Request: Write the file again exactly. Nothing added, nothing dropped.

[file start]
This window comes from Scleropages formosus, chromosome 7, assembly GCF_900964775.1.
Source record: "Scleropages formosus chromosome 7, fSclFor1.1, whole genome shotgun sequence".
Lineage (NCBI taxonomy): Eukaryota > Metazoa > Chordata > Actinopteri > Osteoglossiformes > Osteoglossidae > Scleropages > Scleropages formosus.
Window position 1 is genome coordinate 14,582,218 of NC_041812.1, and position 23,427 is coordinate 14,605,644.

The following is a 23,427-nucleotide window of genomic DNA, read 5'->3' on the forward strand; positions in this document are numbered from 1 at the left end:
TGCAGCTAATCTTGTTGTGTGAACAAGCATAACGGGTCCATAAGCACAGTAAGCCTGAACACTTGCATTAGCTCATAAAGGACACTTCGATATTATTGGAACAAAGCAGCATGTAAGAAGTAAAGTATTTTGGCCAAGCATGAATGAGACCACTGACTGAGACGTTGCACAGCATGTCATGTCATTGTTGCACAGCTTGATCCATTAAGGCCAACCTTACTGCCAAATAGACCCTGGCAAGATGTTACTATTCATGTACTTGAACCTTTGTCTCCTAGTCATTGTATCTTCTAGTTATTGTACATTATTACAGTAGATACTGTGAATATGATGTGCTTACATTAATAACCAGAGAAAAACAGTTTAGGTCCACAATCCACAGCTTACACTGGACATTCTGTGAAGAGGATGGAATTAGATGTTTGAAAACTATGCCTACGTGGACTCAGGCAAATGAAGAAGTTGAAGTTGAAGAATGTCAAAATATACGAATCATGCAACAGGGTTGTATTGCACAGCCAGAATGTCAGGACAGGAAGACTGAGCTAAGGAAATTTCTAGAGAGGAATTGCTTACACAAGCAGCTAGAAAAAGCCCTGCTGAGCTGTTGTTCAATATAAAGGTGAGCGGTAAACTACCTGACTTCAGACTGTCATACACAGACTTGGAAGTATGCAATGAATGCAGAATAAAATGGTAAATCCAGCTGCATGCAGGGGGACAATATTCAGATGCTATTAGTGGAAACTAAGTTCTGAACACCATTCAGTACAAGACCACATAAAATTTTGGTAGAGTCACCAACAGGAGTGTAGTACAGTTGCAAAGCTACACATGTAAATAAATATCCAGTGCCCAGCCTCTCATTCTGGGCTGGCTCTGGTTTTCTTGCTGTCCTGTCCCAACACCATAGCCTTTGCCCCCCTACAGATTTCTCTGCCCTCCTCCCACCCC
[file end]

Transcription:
This window comes from Scleropages formosus, chromosome 7, assembly GCF_900964775.1.
Source record: "Scleropages formosus chromosome 7, fSclFor1.1, whole genome shotgun sequence".
Lineage (NCBI taxonomy): Eukaryota > Metazoa > Chordata > Actinopteri > Osteoglossiformes > Osteoglossidae > Scleropages > Scleropages formosus.
Window position 1 is genome coordinate 14,582,218 of NC_041812.1, and position 23,427 is coordinate 14,605,644.

The following is a 23,427-nucleotide window of genomic DNA, read 5'->3' on the forward strand; positions in this document are numbered from 1 at the left end:
TGCAGCTAATCTTGTTGTGTGAACAAGCATAACGGGTCCATAAGCACAGTAAGCCTGAACACTTGCATTAGCTCATAAAGGACACTTCGATATTATTGGAACAAAGCAGCATGTAAGAAGTAAAGTATTTTGGCCAAGCATGAATGAGACCACTGACTGAGACGTTGCACAGCATGTCATGTCATTGTTGCACAGCTTGATCCATTAAGGCCAACCTTACTGCCAAATAGACCCTGGCAAGATGTTACTATTCATGTACTTGAACCTTTGTCTCCTAGTCATTGTATCTTCTAGTTATTGTACATTATTACAGTAGATACTGTGAATATGATGTGCTTACATTAATAACCAGAGAAAAACAGTTTAGGTCCACAATCCACAGCTTACACTGGACATTCTGTGAAGAGGATGGAATTAGATGTTTGAAAACTATGCCTACGTGGACTCAGGCAAATGAAGAAGTTGAAGTTGAAGAATGTCAAAATATACGAATCATGCAACAGGGTTGTATTGCACAGCCAGAATGTCAGGACAGGAAGACTGAGCTAAGGAAATTTCTAGAGAGGAATTGCTTACACAAGCAGCTAGAAAAAGCCCTGCTGAGCTGTTGTTCAATATAAAGGTGAGCGGTAAACTACCTGACTTCAGACTGTCATACACAGACTTGGAAGTATGCAATGAATGCAGAATAAAATGGTAAATCCAGCTGCATGCAGGGGGACAATATTCAGATGCTATTAGTGGAAACTAAGTTCTGAACACCATTCAGTACAAGACCACATAAAATTTTGGTAGAGTCACCAACAGGAGTGTAGTACAGTTGCAAAGCTACACATGTAAATAAATATCCAGTGCCCAGCCTCTCATTCTGGGCTGGCTCTGGTTTTCTTGCTGTCCTGTCCCAACACCATAGCCTTTGCCCCCCTACAGATTTCTCTGCCCTCCTCCCACCCC